One of the most discouraging aspects of modern computer photography and its newfangled distribution models, to me, is the extent to which new audiences for photography insist that fakery and visual cant are unavoidable, that "it's always been done" and therefore it's not worth bemoaning or even considering. It's tantamount to insisting that photographs are essentially decorative and trivial and can't be expected to contain truth, and thus that it isn't worthwhile to try to decode them.
It seems to me that the online investigations of Errol Morris into specific pictures—most famously the Roger Fenton picture of the Crimean road littered with cannonballs, and more recently two photographs from Abu Graib in Iraq—serve as much-needed antidotes to this tendency. The Fenton discussion ran to more than a quarter of a million words, longer than the average novel these days. It's inconceivable that a print newspaper would have indulged such length. On the web, it's simply optional.
At any rate, Morris's latest can be found here. As usual, it's long; as usual, it's fascinating. Rainy day reading, possibly, but to me it seems very important to observe a thoughtful analyst putting this much close attention to decoding a photograph; it implies an intellectual stance, a mode of approach to photographs —and a much-needed one, in my opinion.
The world's fastest lens
Marco Cavino's extensive and interesting lens website has a great page about the famous Zeiss 50mm ƒ/0.7 (block diagram, above), one of the fastest lenses known outside of the defense community. Written in Italian, so it's slow going for me, but then maybe you read Italian.
This is a scene from Stanley Kubrick's classic film "Barry Lyndon," shot by candlelight alone with the Zeiss 50/0.7. After seeing so many movie representations of candlelight, it's interesting to see what life by candlelight really looked like.
The visually ravishing "Barry Lyndon" is still unique in my movie-going experience; I was totally engrossed the first time I saw it—I might even say "enraptured"—carried away, fascinated—and fairly bored the second time around. (Some of my friends had told me they were bored by it and I went to see it a second time to see if I could understand their point of view. I did.) I don't think I've ever had two more different experiences watching the same movie. Then again, I have somewhat the same reaction to reading Thackeray, too.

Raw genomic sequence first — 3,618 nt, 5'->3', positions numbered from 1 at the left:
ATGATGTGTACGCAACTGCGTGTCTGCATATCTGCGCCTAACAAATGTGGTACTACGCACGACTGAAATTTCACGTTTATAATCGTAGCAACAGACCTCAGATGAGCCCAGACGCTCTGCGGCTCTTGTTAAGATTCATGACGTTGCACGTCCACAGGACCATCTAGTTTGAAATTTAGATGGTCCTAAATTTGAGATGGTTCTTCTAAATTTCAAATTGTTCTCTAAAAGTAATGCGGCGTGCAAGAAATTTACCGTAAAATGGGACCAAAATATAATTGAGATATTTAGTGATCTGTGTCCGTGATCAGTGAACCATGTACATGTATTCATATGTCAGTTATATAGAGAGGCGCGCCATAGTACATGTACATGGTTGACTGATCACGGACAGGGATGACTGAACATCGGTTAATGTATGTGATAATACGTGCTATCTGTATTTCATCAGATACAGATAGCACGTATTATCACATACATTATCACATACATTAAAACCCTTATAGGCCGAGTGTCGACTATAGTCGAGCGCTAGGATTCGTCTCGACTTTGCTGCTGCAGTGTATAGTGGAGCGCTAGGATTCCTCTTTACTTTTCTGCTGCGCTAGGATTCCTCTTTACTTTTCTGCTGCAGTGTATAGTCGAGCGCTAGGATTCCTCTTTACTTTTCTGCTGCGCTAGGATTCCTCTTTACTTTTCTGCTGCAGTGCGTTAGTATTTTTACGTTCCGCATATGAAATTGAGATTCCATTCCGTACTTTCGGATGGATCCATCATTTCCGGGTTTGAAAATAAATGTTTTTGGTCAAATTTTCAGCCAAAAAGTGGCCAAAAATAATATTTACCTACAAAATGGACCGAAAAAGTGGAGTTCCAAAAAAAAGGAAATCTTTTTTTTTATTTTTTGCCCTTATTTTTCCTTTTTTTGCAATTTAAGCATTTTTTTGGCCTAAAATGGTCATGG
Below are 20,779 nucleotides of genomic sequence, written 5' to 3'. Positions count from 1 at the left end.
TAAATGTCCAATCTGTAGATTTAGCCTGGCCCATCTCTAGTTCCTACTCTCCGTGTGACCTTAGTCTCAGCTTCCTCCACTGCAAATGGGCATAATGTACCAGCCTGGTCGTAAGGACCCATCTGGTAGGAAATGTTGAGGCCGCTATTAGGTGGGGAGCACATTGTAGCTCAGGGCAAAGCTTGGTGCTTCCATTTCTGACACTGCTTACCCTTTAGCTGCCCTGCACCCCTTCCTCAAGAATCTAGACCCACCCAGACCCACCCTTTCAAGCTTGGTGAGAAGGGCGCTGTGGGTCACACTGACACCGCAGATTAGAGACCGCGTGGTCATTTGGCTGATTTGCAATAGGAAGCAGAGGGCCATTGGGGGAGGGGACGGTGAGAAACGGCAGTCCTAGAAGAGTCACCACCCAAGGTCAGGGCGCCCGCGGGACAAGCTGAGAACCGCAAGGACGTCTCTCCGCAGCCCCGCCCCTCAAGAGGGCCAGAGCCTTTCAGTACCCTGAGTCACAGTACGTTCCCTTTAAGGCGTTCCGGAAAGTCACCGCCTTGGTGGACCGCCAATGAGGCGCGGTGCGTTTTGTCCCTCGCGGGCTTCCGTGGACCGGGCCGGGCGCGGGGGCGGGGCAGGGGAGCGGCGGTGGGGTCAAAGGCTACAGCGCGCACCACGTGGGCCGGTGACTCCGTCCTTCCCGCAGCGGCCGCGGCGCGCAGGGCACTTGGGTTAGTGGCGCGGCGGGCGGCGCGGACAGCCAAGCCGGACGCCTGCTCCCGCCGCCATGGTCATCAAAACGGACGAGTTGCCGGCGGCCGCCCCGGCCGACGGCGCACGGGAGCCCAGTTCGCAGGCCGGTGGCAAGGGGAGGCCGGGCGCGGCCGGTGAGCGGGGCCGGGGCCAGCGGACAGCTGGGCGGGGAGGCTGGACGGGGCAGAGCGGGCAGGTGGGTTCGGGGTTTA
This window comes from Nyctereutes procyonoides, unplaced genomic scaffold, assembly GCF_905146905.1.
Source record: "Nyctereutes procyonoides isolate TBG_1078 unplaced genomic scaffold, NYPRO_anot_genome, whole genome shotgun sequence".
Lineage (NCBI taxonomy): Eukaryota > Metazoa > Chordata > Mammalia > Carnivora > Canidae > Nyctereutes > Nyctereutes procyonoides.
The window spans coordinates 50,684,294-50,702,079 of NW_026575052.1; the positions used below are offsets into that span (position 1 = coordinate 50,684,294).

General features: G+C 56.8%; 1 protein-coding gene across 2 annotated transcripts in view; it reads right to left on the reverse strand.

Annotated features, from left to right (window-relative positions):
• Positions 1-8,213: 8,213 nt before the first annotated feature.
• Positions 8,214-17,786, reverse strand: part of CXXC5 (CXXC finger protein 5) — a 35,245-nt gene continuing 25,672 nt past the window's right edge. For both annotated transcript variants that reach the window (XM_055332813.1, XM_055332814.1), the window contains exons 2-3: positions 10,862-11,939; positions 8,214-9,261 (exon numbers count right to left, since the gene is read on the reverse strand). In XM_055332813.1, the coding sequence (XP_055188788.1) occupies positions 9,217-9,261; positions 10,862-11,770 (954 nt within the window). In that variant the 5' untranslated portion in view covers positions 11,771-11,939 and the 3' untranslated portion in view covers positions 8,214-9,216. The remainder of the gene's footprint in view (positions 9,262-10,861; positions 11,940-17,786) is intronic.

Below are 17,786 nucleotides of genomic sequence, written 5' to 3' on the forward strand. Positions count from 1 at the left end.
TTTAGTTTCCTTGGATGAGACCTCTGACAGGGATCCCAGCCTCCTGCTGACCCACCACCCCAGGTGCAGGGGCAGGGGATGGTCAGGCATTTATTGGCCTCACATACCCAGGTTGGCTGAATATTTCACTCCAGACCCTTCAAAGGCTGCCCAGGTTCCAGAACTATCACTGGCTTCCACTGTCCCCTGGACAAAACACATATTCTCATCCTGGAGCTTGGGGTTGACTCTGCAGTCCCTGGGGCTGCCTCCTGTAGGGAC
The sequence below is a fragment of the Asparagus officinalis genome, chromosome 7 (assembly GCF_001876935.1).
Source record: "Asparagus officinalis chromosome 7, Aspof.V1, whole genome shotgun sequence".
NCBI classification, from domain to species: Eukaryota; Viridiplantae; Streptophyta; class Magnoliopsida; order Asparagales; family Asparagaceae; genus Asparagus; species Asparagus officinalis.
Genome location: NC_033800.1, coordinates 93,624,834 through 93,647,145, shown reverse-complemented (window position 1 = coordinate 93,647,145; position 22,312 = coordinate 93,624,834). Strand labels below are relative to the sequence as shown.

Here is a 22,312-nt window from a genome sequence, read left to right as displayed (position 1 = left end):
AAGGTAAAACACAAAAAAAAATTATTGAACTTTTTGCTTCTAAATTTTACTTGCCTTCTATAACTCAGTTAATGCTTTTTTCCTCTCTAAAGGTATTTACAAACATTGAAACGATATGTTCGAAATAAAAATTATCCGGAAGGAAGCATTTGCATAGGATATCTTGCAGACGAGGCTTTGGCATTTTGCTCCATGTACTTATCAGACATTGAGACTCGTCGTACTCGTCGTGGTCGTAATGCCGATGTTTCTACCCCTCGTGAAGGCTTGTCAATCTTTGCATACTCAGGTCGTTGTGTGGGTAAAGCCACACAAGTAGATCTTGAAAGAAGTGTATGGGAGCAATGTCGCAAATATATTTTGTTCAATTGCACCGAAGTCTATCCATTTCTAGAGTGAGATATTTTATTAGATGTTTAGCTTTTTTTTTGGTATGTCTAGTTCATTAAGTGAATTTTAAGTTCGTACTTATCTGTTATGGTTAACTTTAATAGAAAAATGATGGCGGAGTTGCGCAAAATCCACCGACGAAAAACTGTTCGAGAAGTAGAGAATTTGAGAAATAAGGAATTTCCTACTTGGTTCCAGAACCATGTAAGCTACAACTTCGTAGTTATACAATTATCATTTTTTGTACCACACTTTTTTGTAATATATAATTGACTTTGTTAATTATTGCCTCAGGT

I really need to see that movie again.
And that's not counting the pigeon-cam
And speaking of Italians, an Italian man was arrested in St. Mark's Square in Venice, one of the top tourist destinations in the world, when he was observed acting suspiciously with a shopping bag. Police found he had a camera in the bag. They also eventually discovered a collection of more than 3,000 photographs of what they politely termed "women's bottoms," taken by the perpetrator in the Square over a nearly two-year period. The article notes of the industrious voyeur that "...he is married with two young children and has a professional job in the nearby town of Padua," adding, with considerable understatement, "he might have some explaining to do when he finally gets home."
Those who like to follow camera introductions probably already know that the Olympus E-520, successor to the E-510, has been officially announced. The E-520 is slightly larger than the tiny E-420 but has in-the-body Image Stabilization. However, I also note that our friend Gordon Lewis, who reviewed the E-510 for this site not so very long ago, has said farewell to his.
So you think you want to be a sports photographer?
Not long ago I annoyed some of you by posting an article about horse racing, and was surprised that a number of people seemed to ignore the reason for the posting, which was, as usual, a picture—an action shot by Morry Gash of winner Big Brown and Eight Belles racing side-by-side with all eight hooves off the ground. Now comes a fascinating article by Jason Reed on the Reuters Photographers' blog about how the Reuters team set up to photograph the Preakness Stakes last weekend. If your vision of a sports event photographer is one guy crouching by the track peering through one camera, I think you'll find this a fascinating glimpse into the world of big-time sporting event photography.
And you should have seen the guy who got in the way of the shot-put
At a championship high school track meet in Utah, photographer Ryan McGeeney inadvertently wandered into an off-limits area that, unfortunately, turned out to be the landing area for the javelin throw—which, doubly unfortunately, was taking place at the time. He responded to warning shouts just in time to see an incoming javelin pierce his leg. McGeeney, a veteran of the Marines who served in Afganistan, knew instantly he wasn't seriously injured.